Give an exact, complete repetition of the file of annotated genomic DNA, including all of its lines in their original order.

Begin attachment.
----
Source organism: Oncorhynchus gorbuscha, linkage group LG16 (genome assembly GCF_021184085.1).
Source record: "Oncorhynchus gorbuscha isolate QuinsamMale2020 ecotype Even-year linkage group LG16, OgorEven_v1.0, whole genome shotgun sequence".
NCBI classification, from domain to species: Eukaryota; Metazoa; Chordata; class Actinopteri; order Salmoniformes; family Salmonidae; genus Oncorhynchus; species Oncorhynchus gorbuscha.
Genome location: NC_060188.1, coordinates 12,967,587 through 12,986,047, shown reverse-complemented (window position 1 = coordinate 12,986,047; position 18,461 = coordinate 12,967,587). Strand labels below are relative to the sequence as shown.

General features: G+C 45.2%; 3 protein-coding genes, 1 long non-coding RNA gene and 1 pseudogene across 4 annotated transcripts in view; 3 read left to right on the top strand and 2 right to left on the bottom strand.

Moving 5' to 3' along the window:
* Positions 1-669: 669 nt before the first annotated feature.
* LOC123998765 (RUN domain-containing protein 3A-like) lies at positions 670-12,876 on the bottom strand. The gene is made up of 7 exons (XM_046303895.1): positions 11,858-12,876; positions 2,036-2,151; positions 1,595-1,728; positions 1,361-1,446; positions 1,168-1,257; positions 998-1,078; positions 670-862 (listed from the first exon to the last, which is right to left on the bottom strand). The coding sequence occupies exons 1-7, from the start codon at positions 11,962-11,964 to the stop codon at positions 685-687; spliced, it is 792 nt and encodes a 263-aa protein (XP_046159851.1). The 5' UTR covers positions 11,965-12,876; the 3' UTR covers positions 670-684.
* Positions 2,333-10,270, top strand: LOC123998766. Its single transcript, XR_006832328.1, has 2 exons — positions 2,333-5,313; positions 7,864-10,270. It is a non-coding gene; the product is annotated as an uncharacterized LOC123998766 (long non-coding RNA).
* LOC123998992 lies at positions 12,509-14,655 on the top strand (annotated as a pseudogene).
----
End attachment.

Source organism: Oncorhynchus gorbuscha, linkage group LG16 (genome assembly GCF_021184085.1).
Source record: "Oncorhynchus gorbuscha isolate QuinsamMale2020 ecotype Even-year linkage group LG16, OgorEven_v1.0, whole genome shotgun sequence".
NCBI classification, from domain to species: Eukaryota; Metazoa; Chordata; class Actinopteri; order Salmoniformes; family Salmonidae; genus Oncorhynchus; species Oncorhynchus gorbuscha.
Genome location: NC_060188.1, coordinates 12,967,587 through 12,986,047, shown reverse-complemented (window position 1 = coordinate 12,986,047; position 18,461 = coordinate 12,967,587). Strand labels below are relative to the sequence as shown.

General features: G+C 45.2%; 3 protein-coding genes, 1 long non-coding RNA gene and 1 pseudogene across 4 annotated transcripts in view; 3 read left to right on the top strand and 2 right to left on the bottom strand.

Moving 5' to 3' along the window:
* Positions 1-669: 669 nt before the first annotated feature.
* LOC123998765 (RUN domain-containing protein 3A-like) lies at positions 670-12,876 on the bottom strand. The gene is made up of 7 exons (XM_046303895.1): positions 11,858-12,876; positions 2,036-2,151; positions 1,595-1,728; positions 1,361-1,446; positions 1,168-1,257; positions 998-1,078; positions 670-862 (listed from the first exon to the last, which is right to left on the bottom strand). The coding sequence occupies exons 1-7, from the start codon at positions 11,962-11,964 to the stop codon at positions 685-687; spliced, it is 792 nt and encodes a 263-aa protein (XP_046159851.1). The 5' UTR covers positions 11,965-12,876; the 3' UTR covers positions 670-684.
* Positions 2,333-10,270, top strand: LOC123998766. Its single transcript, XR_006832328.1, has 2 exons — positions 2,333-5,313; positions 7,864-10,270. It is a non-coding gene; the product is annotated as an uncharacterized LOC123998766 (long non-coding RNA).
* LOC123998992 lies at positions 12,509-14,655 on the top strand (annotated as a pseudogene).